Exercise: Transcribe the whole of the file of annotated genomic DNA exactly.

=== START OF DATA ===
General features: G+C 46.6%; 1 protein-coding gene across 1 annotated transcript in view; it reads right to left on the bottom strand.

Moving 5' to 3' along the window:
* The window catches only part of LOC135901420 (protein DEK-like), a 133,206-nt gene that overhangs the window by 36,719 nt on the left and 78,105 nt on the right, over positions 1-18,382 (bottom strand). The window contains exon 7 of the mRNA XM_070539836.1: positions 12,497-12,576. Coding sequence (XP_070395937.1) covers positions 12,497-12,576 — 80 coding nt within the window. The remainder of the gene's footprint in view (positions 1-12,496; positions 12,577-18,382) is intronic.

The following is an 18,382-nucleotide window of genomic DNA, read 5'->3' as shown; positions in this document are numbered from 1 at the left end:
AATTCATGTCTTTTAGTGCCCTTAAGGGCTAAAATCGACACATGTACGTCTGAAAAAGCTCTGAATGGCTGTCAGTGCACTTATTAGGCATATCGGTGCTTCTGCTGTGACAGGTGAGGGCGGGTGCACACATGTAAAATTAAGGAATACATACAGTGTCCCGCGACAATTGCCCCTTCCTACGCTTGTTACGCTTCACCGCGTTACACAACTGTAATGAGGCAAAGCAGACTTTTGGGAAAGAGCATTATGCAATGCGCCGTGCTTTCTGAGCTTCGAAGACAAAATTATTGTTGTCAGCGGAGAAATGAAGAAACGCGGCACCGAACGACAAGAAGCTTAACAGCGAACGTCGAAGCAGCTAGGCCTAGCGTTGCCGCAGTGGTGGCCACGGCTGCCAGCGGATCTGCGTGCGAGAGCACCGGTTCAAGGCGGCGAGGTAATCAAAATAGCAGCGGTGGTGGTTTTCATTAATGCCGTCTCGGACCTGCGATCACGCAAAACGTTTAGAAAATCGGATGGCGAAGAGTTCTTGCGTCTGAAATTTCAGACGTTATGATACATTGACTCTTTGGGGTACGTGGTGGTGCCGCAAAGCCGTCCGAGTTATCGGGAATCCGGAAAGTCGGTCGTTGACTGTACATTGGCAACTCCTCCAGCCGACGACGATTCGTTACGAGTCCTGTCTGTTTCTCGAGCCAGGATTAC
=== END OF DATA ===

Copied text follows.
General features: G+C 46.6%; 1 protein-coding gene across 1 annotated transcript in view; it reads right to left on the bottom strand.

Moving 5' to 3' along the window:
* The window catches only part of LOC135901420 (protein DEK-like), a 133,206-nt gene that overhangs the window by 36,719 nt on the left and 78,105 nt on the right, over positions 1-18,382 (bottom strand). The window contains exon 7 of the mRNA XM_070539836.1: positions 12,497-12,576. Coding sequence (XP_070395937.1) covers positions 12,497-12,576 — 80 coding nt within the window. The remainder of the gene's footprint in view (positions 1-12,496; positions 12,577-18,382) is intronic.

The following is an 18,382-nucleotide window of genomic DNA, read 5'->3' as shown; positions in this document are numbered from 1 at the left end:
AATTCATGTCTTTTAGTGCCCTTAAGGGCTAAAATCGACACATGTACGTCTGAAAAAGCTCTGAATGGCTGTCAGTGCACTTATTAGGCATATCGGTGCTTCTGCTGTGACAGGTGAGGGCGGGTGCACACATGTAAAATTAAGGAATACATACAGTGTCCCGCGACAATTGCCCCTTCCTACGCTTGTTACGCTTCACCGCGTTACACAACTGTAATGAGGCAAAGCAGACTTTTGGGAAAGAGCATTATGCAATGCGCCGTGCTTTCTGAGCTTCGAAGACAAAATTATTGTTGTCAGCGGAGAAATGAAGAAACGCGGCACCGAACGACAAGAAGCTTAACAGCGAACGTCGAAGCAGCTAGGCCTAGCGTTGCCGCAGTGGTGGCCACGGCTGCCAGCGGATCTGCGTGCGAGAGCACCGGTTCAAGGCGGCGAGGTAATCAAAATAGCAGCGGTGGTGGTTTTCATTAATGCCGTCTCGGACCTGCGATCACGCAAAACGTTTAGAAAATCGGATGGCGAAGAGTTCTTGCGTCTGAAATTTCAGACGTTATGATACATTGACTCTTTGGGGTACGTGGTGGTGCCGCAAAGCCGTCCGAGTTATCGGGAATCCGGAAAGTCGGTCGTTGACTGTACATTGGCAACTCCTCCAGCCGACGACGATTCGTTACGAGTCCTGTCTGTTTCTCGAGCCAGGATTAC